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    Tips for Avoiding a Cesarean Section

    Tips for Avoiding a Cesarean Section

    While reading the newspaper over dinner yesterday evening, I came across an article about birth by cesarean entitled “C-Section Birth Rate Surging: Impatience with Labor May Explain Some of Increase” by Shari Roan of the McClatchy News Service. The article begins with some startling statistics. First, the cesarean section rate in the United States has doubled since 1996. Second, birth by cesarean now accounts for one-third of all births in the United States. I am appalled to know that, over the short time period of sixteen years, twice as many women are undergoing a major surgical operation to give birth. I am even more appalled, and maybe even a little downright scared, to know that one out of three pregnant women in this country give birth by cesarean. Since when was birth, which is ultimately a normal physiological process of the female body, a medical crisis for which the only treatment was major surgery?

    In response to the increasing rates of birth by cesarean, Roan reports that the rise in the number of women who undergo at least one cesarean section is largely a result of impatience on the part of the attending doctor and the laboring patient. She cites a study released by the Eunice Kennedy Shriver National Institute of Child Health & Human Development that found that the rates for birth by cesarean were twice as high for women who experienced some level of artificial induction than for women who opted for spontaneous labor and birth. The authors of the study argue that the results of the study point towards impatient doctors and patients, an argument that is supported by data that indicates a high proportion of laboring women are undergoing a cesarean section before being dilated to six centimeters and often after being in active labor for only two to three hours. But, a normal and spontaneous labor, contrary to popular belief, can take hours, if not days. In other words, labor is unpredictable and sometimes long in duration. Both doctors and women are not giving their bodies enough time to give birth naturally and are instead turning to birth by cesarean too soon.

    So, although a small percentage of birth by cesarean section is truly unavoidable and necessary, the majority of women can and should give birth vaginally. I know that I am not living under the disillusion that labor should take no more than twenty-four (or twelve) hours before the actual birth. In fact, I am already mentally prepared for a labor that lasts for a few days beginning with the first mild contractions to the birth of my child. If my baby wants to take his or her sweet time getting here, then my baby will take his or her sweet time getting here. Yes, I know that there are reasons when birth by cesarean may be the only option. However, impatience at not reaching some rather arbitrary time limit is not one of them.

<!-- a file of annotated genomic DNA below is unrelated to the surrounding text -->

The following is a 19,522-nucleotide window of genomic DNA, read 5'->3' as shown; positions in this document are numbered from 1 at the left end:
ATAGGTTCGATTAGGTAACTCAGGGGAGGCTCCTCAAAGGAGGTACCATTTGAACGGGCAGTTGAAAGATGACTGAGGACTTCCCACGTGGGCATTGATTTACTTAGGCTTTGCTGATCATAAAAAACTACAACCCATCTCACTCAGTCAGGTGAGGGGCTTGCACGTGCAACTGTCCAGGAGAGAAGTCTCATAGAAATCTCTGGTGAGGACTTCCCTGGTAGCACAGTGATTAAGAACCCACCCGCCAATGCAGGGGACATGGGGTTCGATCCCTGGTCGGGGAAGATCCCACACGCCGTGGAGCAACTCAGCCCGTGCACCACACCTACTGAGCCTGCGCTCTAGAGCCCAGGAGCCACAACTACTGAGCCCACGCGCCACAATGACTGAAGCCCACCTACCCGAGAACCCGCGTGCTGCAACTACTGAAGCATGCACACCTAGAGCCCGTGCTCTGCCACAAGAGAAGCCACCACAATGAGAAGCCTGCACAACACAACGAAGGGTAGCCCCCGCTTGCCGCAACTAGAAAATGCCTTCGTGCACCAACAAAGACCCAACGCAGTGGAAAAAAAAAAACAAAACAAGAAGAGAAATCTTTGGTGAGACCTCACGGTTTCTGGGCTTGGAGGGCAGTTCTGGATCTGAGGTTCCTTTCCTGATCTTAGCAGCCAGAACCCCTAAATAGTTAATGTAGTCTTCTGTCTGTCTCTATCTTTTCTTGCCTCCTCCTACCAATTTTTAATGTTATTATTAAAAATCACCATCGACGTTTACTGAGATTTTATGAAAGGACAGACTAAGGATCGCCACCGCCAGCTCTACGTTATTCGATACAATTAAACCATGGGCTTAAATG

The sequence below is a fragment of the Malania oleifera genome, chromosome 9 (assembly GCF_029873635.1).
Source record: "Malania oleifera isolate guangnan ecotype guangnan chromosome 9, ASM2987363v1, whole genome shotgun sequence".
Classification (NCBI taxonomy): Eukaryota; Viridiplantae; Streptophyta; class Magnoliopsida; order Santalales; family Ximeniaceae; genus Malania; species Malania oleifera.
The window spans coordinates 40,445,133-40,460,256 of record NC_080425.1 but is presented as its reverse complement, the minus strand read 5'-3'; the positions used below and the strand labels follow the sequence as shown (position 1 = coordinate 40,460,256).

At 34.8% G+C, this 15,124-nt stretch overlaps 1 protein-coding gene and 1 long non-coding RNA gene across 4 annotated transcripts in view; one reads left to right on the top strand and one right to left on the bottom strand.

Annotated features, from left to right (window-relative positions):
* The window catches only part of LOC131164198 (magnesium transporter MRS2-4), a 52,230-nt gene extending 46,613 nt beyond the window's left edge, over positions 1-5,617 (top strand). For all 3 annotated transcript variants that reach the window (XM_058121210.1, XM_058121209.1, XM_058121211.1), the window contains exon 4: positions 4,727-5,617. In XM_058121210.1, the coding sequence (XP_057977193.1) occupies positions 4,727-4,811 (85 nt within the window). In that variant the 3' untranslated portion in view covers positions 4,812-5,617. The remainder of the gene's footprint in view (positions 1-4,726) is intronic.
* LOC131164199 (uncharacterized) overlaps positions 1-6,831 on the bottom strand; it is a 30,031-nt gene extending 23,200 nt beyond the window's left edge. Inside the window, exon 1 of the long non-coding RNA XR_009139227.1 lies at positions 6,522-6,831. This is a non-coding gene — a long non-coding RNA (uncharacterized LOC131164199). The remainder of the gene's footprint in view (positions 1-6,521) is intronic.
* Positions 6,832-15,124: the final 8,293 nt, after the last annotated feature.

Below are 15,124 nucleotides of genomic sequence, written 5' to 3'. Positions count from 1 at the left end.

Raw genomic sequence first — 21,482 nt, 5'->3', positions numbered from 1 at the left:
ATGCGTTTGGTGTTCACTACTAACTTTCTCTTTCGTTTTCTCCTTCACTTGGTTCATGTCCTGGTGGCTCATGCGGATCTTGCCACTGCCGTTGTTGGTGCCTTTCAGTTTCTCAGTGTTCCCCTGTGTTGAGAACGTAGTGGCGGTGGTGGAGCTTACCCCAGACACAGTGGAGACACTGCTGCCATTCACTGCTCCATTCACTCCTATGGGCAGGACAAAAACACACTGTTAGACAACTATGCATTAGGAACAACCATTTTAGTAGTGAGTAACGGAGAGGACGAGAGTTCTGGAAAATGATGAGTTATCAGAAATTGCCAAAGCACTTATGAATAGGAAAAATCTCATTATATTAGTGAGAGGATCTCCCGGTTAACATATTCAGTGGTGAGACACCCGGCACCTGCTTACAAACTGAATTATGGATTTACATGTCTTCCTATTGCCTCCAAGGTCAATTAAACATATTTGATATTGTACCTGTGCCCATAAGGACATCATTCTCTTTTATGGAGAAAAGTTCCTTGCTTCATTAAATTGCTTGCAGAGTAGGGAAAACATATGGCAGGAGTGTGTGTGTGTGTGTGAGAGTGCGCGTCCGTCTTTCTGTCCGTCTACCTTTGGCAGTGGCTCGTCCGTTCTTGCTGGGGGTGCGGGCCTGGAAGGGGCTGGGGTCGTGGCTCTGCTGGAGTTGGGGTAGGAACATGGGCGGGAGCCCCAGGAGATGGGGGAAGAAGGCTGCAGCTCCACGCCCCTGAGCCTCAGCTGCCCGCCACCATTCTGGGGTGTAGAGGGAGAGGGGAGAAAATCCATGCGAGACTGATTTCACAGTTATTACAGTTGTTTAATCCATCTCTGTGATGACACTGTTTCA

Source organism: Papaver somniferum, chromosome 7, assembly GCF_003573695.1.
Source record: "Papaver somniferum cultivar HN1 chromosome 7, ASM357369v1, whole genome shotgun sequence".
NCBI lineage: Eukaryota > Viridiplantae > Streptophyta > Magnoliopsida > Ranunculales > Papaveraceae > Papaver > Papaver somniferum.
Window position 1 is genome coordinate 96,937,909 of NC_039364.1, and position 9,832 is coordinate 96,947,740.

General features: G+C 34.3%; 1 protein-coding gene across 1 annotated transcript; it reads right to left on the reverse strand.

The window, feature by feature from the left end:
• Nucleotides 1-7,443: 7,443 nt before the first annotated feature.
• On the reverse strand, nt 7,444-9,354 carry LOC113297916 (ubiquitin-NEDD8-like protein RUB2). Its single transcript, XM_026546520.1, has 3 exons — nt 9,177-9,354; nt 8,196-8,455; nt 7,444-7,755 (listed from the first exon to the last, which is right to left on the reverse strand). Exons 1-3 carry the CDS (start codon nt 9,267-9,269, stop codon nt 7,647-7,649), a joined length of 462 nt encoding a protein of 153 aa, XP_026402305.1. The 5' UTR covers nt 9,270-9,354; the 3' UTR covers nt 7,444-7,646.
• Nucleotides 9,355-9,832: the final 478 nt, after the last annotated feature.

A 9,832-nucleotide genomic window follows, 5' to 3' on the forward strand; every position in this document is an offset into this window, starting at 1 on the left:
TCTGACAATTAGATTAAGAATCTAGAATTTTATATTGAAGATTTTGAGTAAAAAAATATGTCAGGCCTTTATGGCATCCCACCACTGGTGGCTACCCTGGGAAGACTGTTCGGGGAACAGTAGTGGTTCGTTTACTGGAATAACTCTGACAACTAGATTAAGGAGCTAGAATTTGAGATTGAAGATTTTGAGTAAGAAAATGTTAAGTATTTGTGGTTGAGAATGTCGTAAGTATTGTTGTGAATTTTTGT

Navy Midwife Checks on MomAlthough a small percentage of births do require a surgical birth for a positive outcome, the majority of women can and should give birth vaginally. I am one of those expectant mamas-to-be who will do everything in my power to avoid a cesarean section and the subsequent risks of c-section. For me, the risks of a routine cesarean section are just too high. I will not willingly and unnecessarily jeopardize my health or the health of my baby for the wrong reasons. Becoming a willing participant in the rising rates of cesarean section is just not my cup of tea. A birth by cesarean for me will truly be in response to an emergency situation. So, what can a soon-to-be mother who also wants to avoid the risks of c-section do to improve her changes of avoiding a surgical birth?

    One of the easiest ways to avoid an unnecessary cesarean section is to not consent to artificial induction for non-medical reasons. The four most common procedures for inducing labor are cervical ripening, membrane stripping, membrane rupturing, and pitocin. Although some professionals (and not-so-professionals) claim that a certain percentage of pregnant women will require a medical induction to start or jumpstart labor, the truth is that almost all women can successfully give birth without interventions like induction. Furthermore, inducing labor increases the risks of c-section delivery. How? Pitocin, the most commonly used induction technique, results in contractions that are stronger and more painful than natural contractions. To counteract bad contractions, epidural anesthesia is often administered. Because epidurals can slow or stop contractions, more pitocin is then given. And, the cycle repeats. After a while, both mom and doctor give up and resort to a cesarean section. The moral of the story: just say no to induction (as well as to epidurals and other pharmaceutical anesthesia) to reduce the risks of c-section.